A big-time shot-maker with a pure release, Vasturia can catch fire at any moment and only needs a half second of separation with his quick and compact release. He moves well without the ball, navigating screens and looking to backcut at every opportunity. He also has the ability to make tough shots off his back foot when the situation warrants it. He'll need to add some muscle mass, but owns a solid frame and is already powerful in his lower body.
Mohamed Alie-Cox (Middleburg Academy)
2012, PF, 6-5
He's an undersized forward with a power game comparable to former Butler forward Matt Hoard. His foundation is based on his high motor and toughness. He plays bigger than he is around the rim, throwing his body around, showing a great nose for the ball, and finding ways to score inside the paint with his specialty being second-chance points. The bottom line is that the results aren't always pretty, but he's inevitably productive.
(Mount Washington, Md./National Christian Academy)
2013, PF, 6-7
A long and athletic combo-forward who can double as a big wing or face-up 4-man, Douglas is particularly intriguing because of his signs of skill on the perimeter. He has the frame to have a big-time body by the time it's all said and done, can make and finish plays above the rim, and is fluid with the ball in the middle of the court. Give his body and skills another year or two to develop and he could be a major prospect in the Class of 2013.
Keep an eye on
Davon Reed (Princeton, N.J./Princeton Day School)
2013, SF, 6-5, 175 pounds
He's a powerful athlete with a knack for putting the ball in the basket. Reed's physically advanced for a rising junior with high levels of toughness to maximize his tools. While his best work typically comes within 16 feet of the basket right now, he's incredibly productive during the course of 32 minutes and shows flashes of being able to stretch his game to the perimeter in the future.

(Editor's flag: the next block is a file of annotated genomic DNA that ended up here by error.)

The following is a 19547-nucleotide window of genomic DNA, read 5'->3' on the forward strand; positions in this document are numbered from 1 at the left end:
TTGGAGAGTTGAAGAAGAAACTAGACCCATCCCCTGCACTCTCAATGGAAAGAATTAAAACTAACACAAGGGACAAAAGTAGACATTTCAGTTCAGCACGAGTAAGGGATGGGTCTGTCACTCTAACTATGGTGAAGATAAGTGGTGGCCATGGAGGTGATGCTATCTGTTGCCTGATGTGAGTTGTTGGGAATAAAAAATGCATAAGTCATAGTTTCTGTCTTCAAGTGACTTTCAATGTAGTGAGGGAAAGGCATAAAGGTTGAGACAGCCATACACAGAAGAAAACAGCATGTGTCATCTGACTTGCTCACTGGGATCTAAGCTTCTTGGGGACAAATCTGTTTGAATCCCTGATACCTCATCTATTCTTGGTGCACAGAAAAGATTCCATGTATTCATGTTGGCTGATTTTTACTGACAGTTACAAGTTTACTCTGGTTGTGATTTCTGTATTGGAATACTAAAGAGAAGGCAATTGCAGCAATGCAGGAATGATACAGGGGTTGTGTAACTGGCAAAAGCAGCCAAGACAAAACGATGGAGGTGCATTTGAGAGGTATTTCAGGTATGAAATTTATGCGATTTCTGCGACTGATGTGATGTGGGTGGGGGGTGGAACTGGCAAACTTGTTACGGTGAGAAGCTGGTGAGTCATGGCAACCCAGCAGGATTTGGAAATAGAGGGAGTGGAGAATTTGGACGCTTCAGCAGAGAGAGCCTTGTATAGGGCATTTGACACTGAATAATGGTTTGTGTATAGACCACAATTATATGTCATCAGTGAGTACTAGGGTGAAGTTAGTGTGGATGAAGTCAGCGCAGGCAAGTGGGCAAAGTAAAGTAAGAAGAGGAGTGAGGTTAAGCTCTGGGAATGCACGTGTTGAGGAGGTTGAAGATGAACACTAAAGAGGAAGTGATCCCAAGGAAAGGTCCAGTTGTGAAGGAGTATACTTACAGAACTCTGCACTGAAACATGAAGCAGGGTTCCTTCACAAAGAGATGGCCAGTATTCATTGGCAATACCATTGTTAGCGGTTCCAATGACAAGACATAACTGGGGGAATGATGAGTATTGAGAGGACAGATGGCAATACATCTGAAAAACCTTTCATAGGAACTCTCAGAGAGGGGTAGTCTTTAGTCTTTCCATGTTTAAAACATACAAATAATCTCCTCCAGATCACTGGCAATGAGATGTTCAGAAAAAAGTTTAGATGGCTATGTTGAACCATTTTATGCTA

• Roberson drew a big following on Monday as Cincinnati coach Mick Cronin, Rutgers coach Mike Rice and Seton Hall coach Kevin Willard were all on hand. Pittsburgh may have made the biggest impression though with coach Jamie Dixon and both assistants sitting front and center.
• Notre Dame could be an early favorite for Vasturia. Fighting Irish assistant coach Matt Carroll is a Jersey Shore Warriors alum and he was one of two coaches on hand.
• James Madison looks like they might have gotten a steal in Ron Curry (Pennsauken, N.J./Paul VI), a big point guard with long arms, a good feel for the game and individual offense to make 3s in bunches or create off the bounce.
• Donovon Jack (Reading, Pa./Central Catholic) and Devin Thomas (Harrisburg, Pa./Central Dauphin) are two popular big men in the Class of 2012. Both were followed by a variety of mid-majors and evaluated by a string of schools from the highest level. Jack had Penn State, Notre Dame and Northwestern take in at least one game while Thomas was seen by Iowa, Penn State, Maryland, and Iowa State.
• NC State coach Mark Gottfried was one of several high-major coaches to follow Jefferson on Monday, while Villanova coach Jay Wright was one of the few to do the same on Tuesday.
Adam Finkelstein has been a coach or scout at the high school, college and pro levels. He was an assistant coach in Division I by the age of 24 and also worked as a scout for Marty Blake, the NBA's director of scouting.